DRIVE A HARD BARGAIN
Dr. Lester CN Simon
This is a joke. It might not make you laugh but it’s a joke worth sharing. For the next few minutes, you and I are going to help to solve the financial problem in this country. It’s not very difficult. All we have to do, is to follow the main arguments from the experts, and take them (the arguments, not the experts) to their logical conclusion. So, let’s get to work, and think. Yes, we can work and think at the same time.
Let’s start with the statement by the president of the Antigua and Barbuda Employers Federation, Patrick Ryan. He called on the government to cut public sector jobs, whilst warning that the private sector was not prepared to absorb any laid off workers. Almost immediately, members of the Antigua Labour Party chided Ryan for talking about the laying off of workers without offering a solution. Obviously, Ryan thought he had done precisely what the ALP had not done: offered a solution. What do we learn from this? The problem is not the lay off. Government can lay off as many workers as necessary, if we have a solution to the unemployment problem created by the lay off.
You lay off workers because they are in excess of the money available to pay them. They are bloating the civil service and many of them are unproductive and contributing to poor work ethic and low morale in and out of the workplace. Following this same rationale, of cutting the excess fat, let us consider what else we have in this country that is in excess that we can cut, lay off, utilize better or sell.
Not the beaches. The best ones are occupied. Not the off-shore islands. Are any spare ones left? Not the ubiquitous “cassi” bush that nobody wants to buy. Don’t even dream about the non-nationals. Many Antiguans and Barbudans, including politicians, on both sides, will leave with them if we send them home. What about a reduction in the excessive numbers of government vehicles? Many persons have called for this.
This leads to another question. Why stop at government vehicles? Why not look at all kinds of vehicles on the island, public and private? We have far too many. If we can only find a way to lay off government workers and utilize our vehicles better, we might be able to solve a large part of our financial problem.
Here is the plan. We swallow the bitter pill and lay off the excessive and unproductive government workers. But we continue to pay them a small fraction of the wages and salaries they used to get. Apart from numbering amongst the excessive workers and being unproductive, any laid-off worker must own and operate a vehicle, or must be able to drive, or they will be sent to learn to drive.
We draw an imaginary ring around St. John’s and include the popular roads that are tributaries into the city. We levy a toll to enter and leave the demarcated areas from Monday to Friday, 7.00 AM to 5.00 PM. The laid-off workers will form fleets of taxis. Only these taxis and the already established bone fide taxis will be allowed free access into and out of the toll areas.
All other drivers must pay the heavy toll or utilize the taxi service, paying much less for riding in the taxis than the toll for their private vehicles. These new taxis will be so efficient and cost effective, many of us will leave our vehicles at home until the evening and weekend. It will be a dream come true: A reliable and cheap (and quiet) transportation service. But what about the government vehicles?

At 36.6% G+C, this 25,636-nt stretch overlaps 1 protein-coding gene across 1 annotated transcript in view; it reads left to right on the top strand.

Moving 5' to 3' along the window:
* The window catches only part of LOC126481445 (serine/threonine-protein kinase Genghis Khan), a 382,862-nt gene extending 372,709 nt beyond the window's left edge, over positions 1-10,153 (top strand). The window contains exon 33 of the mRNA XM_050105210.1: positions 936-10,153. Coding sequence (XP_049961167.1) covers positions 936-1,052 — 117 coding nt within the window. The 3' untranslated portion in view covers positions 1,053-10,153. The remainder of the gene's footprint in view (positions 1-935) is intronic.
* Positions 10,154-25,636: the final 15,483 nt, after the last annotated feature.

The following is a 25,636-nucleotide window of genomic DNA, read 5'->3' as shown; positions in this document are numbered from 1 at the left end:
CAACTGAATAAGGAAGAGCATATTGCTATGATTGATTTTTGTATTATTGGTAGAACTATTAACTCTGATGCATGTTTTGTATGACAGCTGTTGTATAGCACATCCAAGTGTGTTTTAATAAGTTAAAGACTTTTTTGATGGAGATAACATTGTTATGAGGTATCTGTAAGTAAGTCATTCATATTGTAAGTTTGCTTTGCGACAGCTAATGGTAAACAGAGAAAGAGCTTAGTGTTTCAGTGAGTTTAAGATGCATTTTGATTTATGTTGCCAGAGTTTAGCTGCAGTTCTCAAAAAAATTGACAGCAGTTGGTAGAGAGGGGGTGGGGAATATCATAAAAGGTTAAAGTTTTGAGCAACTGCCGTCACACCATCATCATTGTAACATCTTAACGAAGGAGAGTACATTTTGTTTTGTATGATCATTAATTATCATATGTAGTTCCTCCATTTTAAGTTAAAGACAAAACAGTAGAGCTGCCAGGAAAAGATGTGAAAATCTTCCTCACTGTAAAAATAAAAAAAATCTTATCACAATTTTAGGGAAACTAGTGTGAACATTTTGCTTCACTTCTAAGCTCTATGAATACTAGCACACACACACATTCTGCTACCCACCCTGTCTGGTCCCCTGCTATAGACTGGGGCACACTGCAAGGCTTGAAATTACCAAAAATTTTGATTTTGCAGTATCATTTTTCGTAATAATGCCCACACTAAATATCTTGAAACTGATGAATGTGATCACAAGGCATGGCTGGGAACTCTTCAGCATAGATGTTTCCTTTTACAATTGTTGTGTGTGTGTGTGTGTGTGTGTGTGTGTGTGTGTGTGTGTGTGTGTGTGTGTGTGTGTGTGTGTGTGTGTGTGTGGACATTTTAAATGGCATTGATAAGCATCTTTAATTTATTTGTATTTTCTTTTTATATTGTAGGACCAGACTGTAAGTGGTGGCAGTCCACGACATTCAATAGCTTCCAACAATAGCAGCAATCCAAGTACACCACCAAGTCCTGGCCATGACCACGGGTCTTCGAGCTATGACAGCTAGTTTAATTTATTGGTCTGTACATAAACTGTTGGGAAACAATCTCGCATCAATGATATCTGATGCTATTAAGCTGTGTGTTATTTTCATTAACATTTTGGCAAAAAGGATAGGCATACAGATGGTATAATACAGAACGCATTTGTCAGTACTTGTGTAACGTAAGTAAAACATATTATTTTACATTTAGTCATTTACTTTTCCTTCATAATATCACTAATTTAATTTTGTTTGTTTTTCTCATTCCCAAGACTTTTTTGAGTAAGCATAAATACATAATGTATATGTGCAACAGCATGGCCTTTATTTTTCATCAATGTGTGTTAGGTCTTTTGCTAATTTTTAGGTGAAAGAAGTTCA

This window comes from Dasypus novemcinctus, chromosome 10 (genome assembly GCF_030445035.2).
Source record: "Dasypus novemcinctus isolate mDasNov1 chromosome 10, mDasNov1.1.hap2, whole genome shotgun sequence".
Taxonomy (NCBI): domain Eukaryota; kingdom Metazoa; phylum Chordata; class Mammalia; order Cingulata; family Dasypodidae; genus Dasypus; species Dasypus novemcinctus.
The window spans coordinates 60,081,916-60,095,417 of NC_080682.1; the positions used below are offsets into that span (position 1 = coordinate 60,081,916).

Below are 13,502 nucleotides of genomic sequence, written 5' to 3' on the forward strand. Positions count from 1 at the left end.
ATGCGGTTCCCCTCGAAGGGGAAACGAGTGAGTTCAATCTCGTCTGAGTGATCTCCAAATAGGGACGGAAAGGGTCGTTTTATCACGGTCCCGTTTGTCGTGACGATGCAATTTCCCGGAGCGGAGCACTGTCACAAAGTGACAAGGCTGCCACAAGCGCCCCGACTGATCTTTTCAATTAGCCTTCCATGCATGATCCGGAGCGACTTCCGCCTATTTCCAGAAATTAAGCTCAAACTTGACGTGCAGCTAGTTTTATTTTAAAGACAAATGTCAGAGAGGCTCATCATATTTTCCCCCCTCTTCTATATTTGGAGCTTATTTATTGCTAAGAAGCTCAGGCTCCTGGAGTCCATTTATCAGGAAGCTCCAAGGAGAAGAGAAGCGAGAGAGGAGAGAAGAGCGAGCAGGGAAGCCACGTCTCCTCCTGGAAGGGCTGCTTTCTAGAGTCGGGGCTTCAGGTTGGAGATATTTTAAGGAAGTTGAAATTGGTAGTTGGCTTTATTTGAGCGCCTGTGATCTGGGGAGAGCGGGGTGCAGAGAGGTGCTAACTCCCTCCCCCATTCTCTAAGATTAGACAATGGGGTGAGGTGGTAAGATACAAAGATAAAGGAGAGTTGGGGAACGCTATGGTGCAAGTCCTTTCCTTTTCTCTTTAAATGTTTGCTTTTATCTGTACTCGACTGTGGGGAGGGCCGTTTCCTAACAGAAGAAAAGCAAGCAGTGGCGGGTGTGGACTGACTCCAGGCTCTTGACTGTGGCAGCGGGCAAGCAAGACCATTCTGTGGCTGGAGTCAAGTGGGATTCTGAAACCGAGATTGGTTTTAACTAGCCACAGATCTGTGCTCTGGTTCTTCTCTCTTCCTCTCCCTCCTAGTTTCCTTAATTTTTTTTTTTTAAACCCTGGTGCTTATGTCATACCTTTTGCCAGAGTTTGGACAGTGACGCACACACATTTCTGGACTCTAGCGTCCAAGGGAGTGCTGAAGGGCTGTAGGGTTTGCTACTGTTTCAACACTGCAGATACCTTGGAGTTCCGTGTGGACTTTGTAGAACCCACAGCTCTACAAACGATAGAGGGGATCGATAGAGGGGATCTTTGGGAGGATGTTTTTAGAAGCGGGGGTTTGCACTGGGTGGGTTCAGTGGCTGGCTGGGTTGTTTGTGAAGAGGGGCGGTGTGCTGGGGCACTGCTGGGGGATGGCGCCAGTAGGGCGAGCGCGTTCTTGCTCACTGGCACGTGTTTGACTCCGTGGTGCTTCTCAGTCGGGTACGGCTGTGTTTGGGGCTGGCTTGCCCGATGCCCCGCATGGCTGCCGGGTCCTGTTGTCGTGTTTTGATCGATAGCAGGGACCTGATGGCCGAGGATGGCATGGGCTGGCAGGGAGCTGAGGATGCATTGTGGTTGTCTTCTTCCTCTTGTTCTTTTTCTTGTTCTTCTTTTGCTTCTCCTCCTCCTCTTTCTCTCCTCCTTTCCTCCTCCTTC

The toll charge will also be levied at government vehicles. Moreover, to set an example, all ministers of government, including the Prime Minister, will have to use the new taxi service. No monies from the government treasury (or from any statutory agency) will be paid to private drivers (and private advisers) of government ministers. In fact, the toll charge on government vehicles alone, will be set so high, it would be cheaper to hand over the tax payers’ vehicles at the toll and walk, than to pay the toll charge. Brilliant!
We would have finally found a way to take back the government vehicles, which can then be leased to those laid-off workers who can drive but do not own a vehicle. Many of the laid-off workers might have some difficulty at first, in driving at the normal speed, since they are not accustomed to operating at a normal pace. In fact, many of them will show a penchant for driving on one way streets and going round the roundabout round and round and round, initially.
Think of all the advantages of this revolution. We will have fewer cars on the road during the workweek. Riding in the taxis, we will get to know each other better. We will get to work and back home on time. We will walk more in the city and be healthier for it. When the toll is lifted in the evenings, we can drive our private vehicles. But we will be too tired in the evenings because we will really be working during the day, having discovered real work, in the absence of the laid-off bloaters. On weekends, we can embrace our private vehicles and go to church, visit friends and drive to the beach.
We will save a whole ton of money and we will make a pile of money too. The laid-off bloaters will feel better about themselves. We will love them. All of us will love our little country more. We will ride, in the new taxi cabs, happily into an incandescent Antiguan and Barbudan picturesque sunset. There is only one little problem. This is a joke.